# Partial Fractions

#### lilaziz1

$$\displaystyle \frac{2x-3}{x(x^2+1)} \Rightarrow 2x-3 = \frac{A}{x} + \frac{Bx+C}{x^2+1}$$ The question is, how does the numerator on $$\displaystyle x^2 + 1$$ equal $$\displaystyle Bx + C$$ ?

#### ojones

Because $$\displaystyle x^2+1$$ is irreducible over $$\displaystyle \Bbb R$$.

TheCoffeeMachine

#### skeeter

MHF Helper
$$\displaystyle \frac{2x-3}{x(x^2+1)} \Rightarrow 2x-3 = \frac{A}{x} + \frac{Bx+C}{x^2+1}$$ The question is, how does the numerator on $$\displaystyle x^2 + 1$$ equal $$\displaystyle Bx + C$$ ?
If the denominator of the rational expression has an irreducible quadratic factor, then you have to account for the possible "size" of the numerator. If the denominator contains a degree-two factor, then the numerator might not be just a constant; it might be of degree one. So you would deal with a quadratic factor in the denominator by including a linear expression in the numerator.

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Partial-Fraction Decomposition: Repeated and Irreducible Factors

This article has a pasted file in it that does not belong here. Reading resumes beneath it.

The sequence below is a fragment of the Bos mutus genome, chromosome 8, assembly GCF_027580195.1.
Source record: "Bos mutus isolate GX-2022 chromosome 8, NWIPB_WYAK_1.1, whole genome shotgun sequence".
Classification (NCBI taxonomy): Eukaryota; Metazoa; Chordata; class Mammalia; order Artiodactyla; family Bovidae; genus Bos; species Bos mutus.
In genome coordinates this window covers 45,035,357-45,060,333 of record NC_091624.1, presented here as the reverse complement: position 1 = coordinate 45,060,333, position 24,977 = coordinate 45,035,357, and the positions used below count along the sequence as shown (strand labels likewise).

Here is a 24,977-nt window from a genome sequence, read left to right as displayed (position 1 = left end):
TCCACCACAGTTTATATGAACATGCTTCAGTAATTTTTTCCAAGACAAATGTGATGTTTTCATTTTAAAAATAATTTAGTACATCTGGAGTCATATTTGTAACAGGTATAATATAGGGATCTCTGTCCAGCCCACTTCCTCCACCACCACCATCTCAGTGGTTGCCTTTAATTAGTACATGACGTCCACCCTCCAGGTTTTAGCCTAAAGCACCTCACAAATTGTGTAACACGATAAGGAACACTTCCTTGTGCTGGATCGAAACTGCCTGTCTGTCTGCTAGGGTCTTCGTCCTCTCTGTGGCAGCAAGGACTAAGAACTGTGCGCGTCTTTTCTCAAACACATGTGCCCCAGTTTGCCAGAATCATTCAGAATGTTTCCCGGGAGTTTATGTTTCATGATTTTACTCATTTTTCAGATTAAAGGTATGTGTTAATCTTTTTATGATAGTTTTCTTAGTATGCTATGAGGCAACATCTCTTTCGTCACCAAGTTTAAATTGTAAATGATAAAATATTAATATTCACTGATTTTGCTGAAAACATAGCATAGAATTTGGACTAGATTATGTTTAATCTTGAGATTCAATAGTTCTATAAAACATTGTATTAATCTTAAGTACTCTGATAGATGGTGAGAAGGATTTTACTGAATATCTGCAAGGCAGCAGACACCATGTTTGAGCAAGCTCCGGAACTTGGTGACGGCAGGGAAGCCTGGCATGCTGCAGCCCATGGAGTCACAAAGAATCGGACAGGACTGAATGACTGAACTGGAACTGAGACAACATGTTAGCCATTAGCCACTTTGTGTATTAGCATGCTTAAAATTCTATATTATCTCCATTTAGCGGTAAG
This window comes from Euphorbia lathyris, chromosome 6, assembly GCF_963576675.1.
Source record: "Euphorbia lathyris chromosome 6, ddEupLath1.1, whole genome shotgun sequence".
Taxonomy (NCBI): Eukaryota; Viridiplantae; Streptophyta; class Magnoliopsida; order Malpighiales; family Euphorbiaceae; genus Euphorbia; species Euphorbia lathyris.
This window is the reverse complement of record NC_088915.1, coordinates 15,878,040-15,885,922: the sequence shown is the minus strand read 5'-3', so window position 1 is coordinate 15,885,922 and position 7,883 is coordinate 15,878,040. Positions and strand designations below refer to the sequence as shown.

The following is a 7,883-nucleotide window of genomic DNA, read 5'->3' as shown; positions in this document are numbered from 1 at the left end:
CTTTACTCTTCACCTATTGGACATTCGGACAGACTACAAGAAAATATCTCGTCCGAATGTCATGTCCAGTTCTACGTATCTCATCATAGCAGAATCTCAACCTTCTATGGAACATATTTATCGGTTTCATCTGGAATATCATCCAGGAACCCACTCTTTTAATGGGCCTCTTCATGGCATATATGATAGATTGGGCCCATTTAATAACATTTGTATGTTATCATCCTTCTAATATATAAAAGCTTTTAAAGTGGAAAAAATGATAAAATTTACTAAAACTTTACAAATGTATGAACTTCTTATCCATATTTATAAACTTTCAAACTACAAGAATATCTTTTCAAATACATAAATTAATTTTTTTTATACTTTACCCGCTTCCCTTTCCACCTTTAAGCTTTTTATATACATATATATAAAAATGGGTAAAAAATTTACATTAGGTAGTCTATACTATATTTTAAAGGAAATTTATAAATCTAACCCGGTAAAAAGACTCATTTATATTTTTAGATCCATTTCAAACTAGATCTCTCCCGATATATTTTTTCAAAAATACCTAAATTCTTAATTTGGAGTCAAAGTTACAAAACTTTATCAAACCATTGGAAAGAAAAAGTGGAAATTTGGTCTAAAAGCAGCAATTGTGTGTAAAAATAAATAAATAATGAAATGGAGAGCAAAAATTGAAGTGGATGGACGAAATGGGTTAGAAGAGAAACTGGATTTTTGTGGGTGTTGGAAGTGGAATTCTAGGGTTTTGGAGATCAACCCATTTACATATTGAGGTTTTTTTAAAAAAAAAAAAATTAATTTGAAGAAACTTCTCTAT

$$\displaystyle \frac{2x-3}{x(x^2+1)} \Rightarrow 2x-3 = \frac{A}{x} + \frac{Bx+C}{x^2+1}$$ The question is, how does the numerator on $$\displaystyle x^2 + 1$$ equal $$\displaystyle Bx + C$$ ?
You need to combine the two fractions such that there will be no $$\displaystyle x^2$$ term in the resulting numerator
$$\displaystyle \frac{A}{x}+\frac{Bx+C}{x^2+1}=\frac{x^2+1}{x^2+1}\ \frac{A}{x}+\frac{x}{x}\ \frac{Bx+C}{x^2+1}$$
$$\displaystyle =\frac{Ax^2+A+Bx^2+Cx}{x\left(x^2+1\right)}$$
This allows the $$\displaystyle x^2$$ terms to cancel as $$\displaystyle B=-A,$$
Also $$\displaystyle C=2,\ A=-3$$